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Chuck Deiterich in Th Trench at mission Control during the Apollo 11 landing.

Chuck Deiterich NASA Flight Controller

Hot on the heels of meeting high flyer Eileen Collins, today I’ve met Chuck Deiterich, NASA RETRO Flight Controller during the Apollo program, to attend his talk ‘A Tour of the U.S. Lunar Program and Beyond.’

Chuck Deiterich RETRO Flight Controller
Chuck Deiterich RETRO Flight Controller

Chuck became involved in NASA after working on a Link Trainer, a simulator, and at about the same time, NASA came to Houston and he submitted an application for operations which was seen by the Chief of Flight Dynamics Glynn Lunney.

Chuck Deiterich was involved in some of the most historic American spaceflight moments, notably as Retrofire Officer (RETRO) flight controller in ‘the Trench’ at Mission Control during Apollo 11 landing.  As RETRO, he drew up abort plans, Trans Earth Injection (TEI) maneuvers, de-orbit burns, reentry, telescope pointing jobs and also responsible for mid-course correction burns during Apollo 13.

After Apollo, Chuck moved onto the Skylab program becoming Flight Dynamics Office (FIDO/FDO) monitoring space vehicle performance and flight paths and overseeing the historic docking of Skylab and Soyuz.  Later, Chuck worked on the Space Shuttle Approach and Landing Tests as FIDO and designing the mating of the Shuttle and 747, “the neatest job I ever had.”

Chuck Deiterich discusses the Apollo 13 flight profile.
Chuck Deiterich discusses the Apollo 13 flight profile.

An interesting talk from Chuck, with his view from the Trench at Mission Control.  As RETRO flight controller, he was worried about vehicles running into each other.  On Apollo 10 when they jettisoned the ascent stage, which didn’t land on the moon, they forgot to depressurise the tunnel between the two spacecraft, when they separated, they popped off.  That would become important to remember. In the simulator, Fred Haise confirmed there wasn’t a problem, but in real life, when they jettisoned the LM, the sun blinded you and you lost sight of the ascent stage.  You had to do a push/pull to ensure the service module was on a separate trajectory.  This was particularly important for the docking of the Apollo Soyuz Test project due to the difference in pressure between the two space vehicles.

When he was over in Russia for training Apollo-Soyuz docking, he had a sore throat so went to the American embassy for medicine and on the way back went on the subway, couldn’t read the signs, nobody spoke English, fell asleep and someone woke him up and told him he was on the wrong subway.  “He was my KGB guardian angel, he put me back on the right subway back to the space centre at Star City.”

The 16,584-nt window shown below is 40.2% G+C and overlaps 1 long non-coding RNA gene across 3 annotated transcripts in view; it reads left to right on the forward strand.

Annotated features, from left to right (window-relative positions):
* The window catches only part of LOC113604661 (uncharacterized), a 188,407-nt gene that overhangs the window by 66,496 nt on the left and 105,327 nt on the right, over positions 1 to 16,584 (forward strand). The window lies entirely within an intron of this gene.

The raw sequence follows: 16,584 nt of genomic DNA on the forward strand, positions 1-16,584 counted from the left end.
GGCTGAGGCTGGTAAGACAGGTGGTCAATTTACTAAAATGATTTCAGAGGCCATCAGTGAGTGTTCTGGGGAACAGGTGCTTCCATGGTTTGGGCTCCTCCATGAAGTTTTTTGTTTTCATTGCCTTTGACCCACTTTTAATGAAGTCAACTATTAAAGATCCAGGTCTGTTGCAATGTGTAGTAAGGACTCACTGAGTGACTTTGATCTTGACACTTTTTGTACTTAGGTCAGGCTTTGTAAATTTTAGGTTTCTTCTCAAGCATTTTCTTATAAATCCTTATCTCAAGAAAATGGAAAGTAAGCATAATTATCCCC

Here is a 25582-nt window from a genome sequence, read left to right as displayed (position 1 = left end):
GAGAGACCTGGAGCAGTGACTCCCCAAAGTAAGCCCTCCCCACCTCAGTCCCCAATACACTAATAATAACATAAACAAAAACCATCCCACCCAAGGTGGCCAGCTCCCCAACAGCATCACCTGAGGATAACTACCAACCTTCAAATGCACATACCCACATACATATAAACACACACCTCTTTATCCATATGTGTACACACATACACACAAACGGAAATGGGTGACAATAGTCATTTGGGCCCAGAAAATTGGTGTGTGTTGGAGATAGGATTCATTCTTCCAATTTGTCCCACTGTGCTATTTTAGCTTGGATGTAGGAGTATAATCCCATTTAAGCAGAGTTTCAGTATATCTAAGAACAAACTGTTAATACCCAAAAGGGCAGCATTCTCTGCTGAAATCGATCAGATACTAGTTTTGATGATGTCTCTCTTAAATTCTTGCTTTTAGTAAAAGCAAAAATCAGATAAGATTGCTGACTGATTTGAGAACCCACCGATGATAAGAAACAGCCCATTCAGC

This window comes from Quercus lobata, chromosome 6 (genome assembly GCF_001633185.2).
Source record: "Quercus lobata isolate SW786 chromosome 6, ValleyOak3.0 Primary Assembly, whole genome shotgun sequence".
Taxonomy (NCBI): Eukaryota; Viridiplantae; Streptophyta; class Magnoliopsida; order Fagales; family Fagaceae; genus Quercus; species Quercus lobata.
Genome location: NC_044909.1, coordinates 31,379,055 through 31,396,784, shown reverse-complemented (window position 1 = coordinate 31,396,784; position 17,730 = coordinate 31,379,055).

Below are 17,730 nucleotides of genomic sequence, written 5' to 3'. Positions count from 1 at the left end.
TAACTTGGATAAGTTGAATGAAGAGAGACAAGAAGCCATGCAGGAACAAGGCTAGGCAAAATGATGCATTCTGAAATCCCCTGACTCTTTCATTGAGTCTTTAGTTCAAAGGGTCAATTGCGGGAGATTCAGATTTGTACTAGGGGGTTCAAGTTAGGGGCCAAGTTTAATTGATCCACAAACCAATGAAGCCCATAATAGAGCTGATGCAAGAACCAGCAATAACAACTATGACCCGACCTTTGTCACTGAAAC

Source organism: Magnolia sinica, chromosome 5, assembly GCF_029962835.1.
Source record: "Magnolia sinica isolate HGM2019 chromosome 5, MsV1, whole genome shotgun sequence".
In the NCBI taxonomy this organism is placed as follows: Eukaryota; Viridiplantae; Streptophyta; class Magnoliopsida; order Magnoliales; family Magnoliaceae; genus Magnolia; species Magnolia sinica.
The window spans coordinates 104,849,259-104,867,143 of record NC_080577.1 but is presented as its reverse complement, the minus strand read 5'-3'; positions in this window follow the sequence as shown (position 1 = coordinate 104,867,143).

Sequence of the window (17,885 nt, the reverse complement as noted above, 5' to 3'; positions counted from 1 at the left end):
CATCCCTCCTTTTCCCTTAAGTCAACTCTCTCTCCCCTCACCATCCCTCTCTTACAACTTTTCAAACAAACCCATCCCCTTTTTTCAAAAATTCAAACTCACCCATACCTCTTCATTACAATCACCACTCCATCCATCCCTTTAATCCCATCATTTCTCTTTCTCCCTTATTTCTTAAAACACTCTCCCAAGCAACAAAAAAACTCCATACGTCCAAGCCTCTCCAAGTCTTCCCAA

Space Shuttle Enterprise mated to the 747 for the Approach and Landing Tests.
Space Shuttle Enterprise mated to the 747 for the Approach and Landing Tests.

“There was always a discussion about whether this was hoax and the flag waving on the moon etc.  Turns out the engineer who had to build the flag and the pole didn’t have a lot of time and it didn’t work perfectly, it didn’t extend all the way out, that why it looks like it’s waving, not because the wind is blowing  Besides, we couldn’t keep our simulators up long enough to fake a lunar landing.  Couldn’t get through a whole afternoon without failures.”

“Apollo 13 lifted off at 13:13 Central Standard time can anybody guess what my console number was?”

“On the Apollo 13 oxygen tank explosion, had they not done any maneuvers, in 3 days, they’d go round the moon, and in 6 days would come back but miss the Earth by 2600 miles, in 15 and 25 days, they’d miss the Earth by 1600 miles.  By this time, the crew wouldn’t have survived as all the consumables would be gone, oxygen, battery power, food etc. Eventually, 39 days later, they’d have come round and entered at around a 7 degree flight angle, they’d have never survived reentry.  We had to get them on a free return trajectory, we used the descent stage to do burns, and because they were drifting around, had to do several burns, manually on mid-course correction 5 with Jim Lovell controlling two axis and Fred Haise the other axis using the hand controllers, using the Lunar Module looking down at the Earth to do a retrograde burn to increase the flight path angle because there were looking shallow.  The LM was venting, there’s no such thing as a non propulsive vent. This vent changed the trajectory.”

Chuck Deiterich in Th Trench at mission Control during the Apollo 11 landing.
Chuck Deiterich in Th Trench at mission Control during the Apollo 11 landing.

You can read more about Chuck Deiterich in The Trench at Mission Control in his book; From The Trench of Mission Control to the Craters of the Moon.

The event with Chuck Deiterich was organised by www.somethingastro.com

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Sy Liebergot Apollo 13 EECOM Controller: Apollo 13 The Longest Hour

Nick Cook

Amateur astronomer, space, history, nerd, extreme dog walker, cat slave, doorstep daytripper, severe tinnitus sufferer. 13.7 billion years in the making - not that much better for it. Knows more about swords than is probably healthy for a man.

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